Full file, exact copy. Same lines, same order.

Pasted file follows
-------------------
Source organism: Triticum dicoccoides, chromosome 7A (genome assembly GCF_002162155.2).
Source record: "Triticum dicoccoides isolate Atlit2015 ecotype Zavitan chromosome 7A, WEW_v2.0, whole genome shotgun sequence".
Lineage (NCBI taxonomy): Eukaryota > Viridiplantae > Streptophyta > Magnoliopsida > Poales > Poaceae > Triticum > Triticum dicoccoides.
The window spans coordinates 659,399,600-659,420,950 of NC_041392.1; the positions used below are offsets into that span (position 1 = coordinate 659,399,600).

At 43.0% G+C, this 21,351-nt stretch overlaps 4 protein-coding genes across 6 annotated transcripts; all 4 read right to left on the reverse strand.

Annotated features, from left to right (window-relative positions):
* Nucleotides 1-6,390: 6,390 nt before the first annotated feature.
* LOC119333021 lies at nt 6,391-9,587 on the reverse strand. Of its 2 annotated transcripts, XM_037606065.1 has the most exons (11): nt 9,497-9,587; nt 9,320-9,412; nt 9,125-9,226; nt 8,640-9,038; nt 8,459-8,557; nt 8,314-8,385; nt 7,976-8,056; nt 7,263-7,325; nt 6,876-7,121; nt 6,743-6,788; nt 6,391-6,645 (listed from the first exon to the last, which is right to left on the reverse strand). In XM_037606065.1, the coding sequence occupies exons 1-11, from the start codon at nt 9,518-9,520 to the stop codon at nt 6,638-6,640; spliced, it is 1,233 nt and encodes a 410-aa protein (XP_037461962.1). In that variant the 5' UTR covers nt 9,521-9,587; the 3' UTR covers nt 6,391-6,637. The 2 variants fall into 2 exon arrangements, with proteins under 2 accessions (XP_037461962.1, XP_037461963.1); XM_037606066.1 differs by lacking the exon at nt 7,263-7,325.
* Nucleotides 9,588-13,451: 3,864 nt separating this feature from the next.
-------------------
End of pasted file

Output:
Source organism: Triticum dicoccoides, chromosome 7A (genome assembly GCF_002162155.2).
Source record: "Triticum dicoccoides isolate Atlit2015 ecotype Zavitan chromosome 7A, WEW_v2.0, whole genome shotgun sequence".
Lineage (NCBI taxonomy): Eukaryota > Viridiplantae > Streptophyta > Magnoliopsida > Poales > Poaceae > Triticum > Triticum dicoccoides.
The window spans coordinates 659,399,600-659,420,950 of NC_041392.1; the positions used below are offsets into that span (position 1 = coordinate 659,399,600).

At 43.0% G+C, this 21,351-nt stretch overlaps 4 protein-coding genes across 6 annotated transcripts; all 4 read right to left on the reverse strand.

Annotated features, from left to right (window-relative positions):
* Nucleotides 1-6,390: 6,390 nt before the first annotated feature.
* LOC119333021 lies at nt 6,391-9,587 on the reverse strand. Of its 2 annotated transcripts, XM_037606065.1 has the most exons (11): nt 9,497-9,587; nt 9,320-9,412; nt 9,125-9,226; nt 8,640-9,038; nt 8,459-8,557; nt 8,314-8,385; nt 7,976-8,056; nt 7,263-7,325; nt 6,876-7,121; nt 6,743-6,788; nt 6,391-6,645 (listed from the first exon to the last, which is right to left on the reverse strand). In XM_037606065.1, the coding sequence occupies exons 1-11, from the start codon at nt 9,518-9,520 to the stop codon at nt 6,638-6,640; spliced, it is 1,233 nt and encodes a 410-aa protein (XP_037461962.1). In that variant the 5' UTR covers nt 9,521-9,587; the 3' UTR covers nt 6,391-6,637. The 2 variants fall into 2 exon arrangements, with proteins under 2 accessions (XP_037461962.1, XP_037461963.1); XM_037606066.1 differs by lacking the exon at nt 7,263-7,325.
* Nucleotides 9,588-13,451: 3,864 nt separating this feature from the next.